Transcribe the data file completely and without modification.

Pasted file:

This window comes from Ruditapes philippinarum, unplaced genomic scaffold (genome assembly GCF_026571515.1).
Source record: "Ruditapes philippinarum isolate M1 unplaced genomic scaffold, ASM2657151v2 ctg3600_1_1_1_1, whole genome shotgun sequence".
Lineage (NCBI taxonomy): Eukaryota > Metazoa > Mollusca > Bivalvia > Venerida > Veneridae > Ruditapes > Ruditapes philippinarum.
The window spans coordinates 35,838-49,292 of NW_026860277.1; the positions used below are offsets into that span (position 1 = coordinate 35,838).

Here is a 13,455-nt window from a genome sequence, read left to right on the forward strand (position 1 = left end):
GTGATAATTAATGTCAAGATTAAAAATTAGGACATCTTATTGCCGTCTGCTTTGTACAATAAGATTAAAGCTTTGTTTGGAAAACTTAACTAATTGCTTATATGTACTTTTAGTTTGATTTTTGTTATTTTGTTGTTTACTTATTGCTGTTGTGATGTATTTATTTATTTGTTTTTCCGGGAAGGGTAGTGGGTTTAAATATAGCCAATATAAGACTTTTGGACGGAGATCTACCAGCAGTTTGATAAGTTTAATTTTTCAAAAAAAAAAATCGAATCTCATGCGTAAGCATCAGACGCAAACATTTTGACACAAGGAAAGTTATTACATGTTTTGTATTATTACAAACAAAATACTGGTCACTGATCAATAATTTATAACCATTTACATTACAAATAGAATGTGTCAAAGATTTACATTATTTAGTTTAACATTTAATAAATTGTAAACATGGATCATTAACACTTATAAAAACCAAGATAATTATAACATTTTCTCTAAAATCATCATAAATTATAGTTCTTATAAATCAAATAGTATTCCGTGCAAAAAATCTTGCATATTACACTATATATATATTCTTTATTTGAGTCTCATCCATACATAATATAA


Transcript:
This window comes from Ruditapes philippinarum, unplaced genomic scaffold (genome assembly GCF_026571515.1).
Source record: "Ruditapes philippinarum isolate M1 unplaced genomic scaffold, ASM2657151v2 ctg3600_1_1_1_1, whole genome shotgun sequence".
Lineage (NCBI taxonomy): Eukaryota > Metazoa > Mollusca > Bivalvia > Venerida > Veneridae > Ruditapes > Ruditapes philippinarum.
The window spans coordinates 35,838-49,292 of NW_026860277.1; the positions used below are offsets into that span (position 1 = coordinate 35,838).

Here is a 13,455-nt window from a genome sequence, read left to right on the forward strand (position 1 = left end):
GTGATAATTAATGTCAAGATTAAAAATTAGGACATCTTATTGCCGTCTGCTTTGTACAATAAGATTAAAGCTTTGTTTGGAAAACTTAACTAATTGCTTATATGTACTTTTAGTTTGATTTTTGTTATTTTGTTGTTTACTTATTGCTGTTGTGATGTATTTATTTATTTGTTTTTCCGGGAAGGGTAGTGGGTTTAAATATAGCCAATATAAGACTTTTGGACGGAGATCTACCAGCAGTTTGATAAGTTTAATTTTTCAAAAAAAAAAATCGAATCTCATGCGTAAGCATCAGACGCAAACATTTTGACACAAGGAAAGTTATTACATGTTTTGTATTATTACAAACAAAATACTGGTCACTGATCAATAATTTATAACCATTTACATTACAAATAGAATGTGTCAAAGATTTACATTATTTAGTTTAACATTTAATAAATTGTAAACATGGATCATTAACACTTATAAAAACCAAGATAATTATAACATTTTCTCTAAAATCATCATAAATTATAGTTCTTATAAATCAAATAGTATTCCGTGCAAAAAATCTTGCATATTACACTATATATATATTCTTTATTTGAGTCTCATCCATACATAATATAA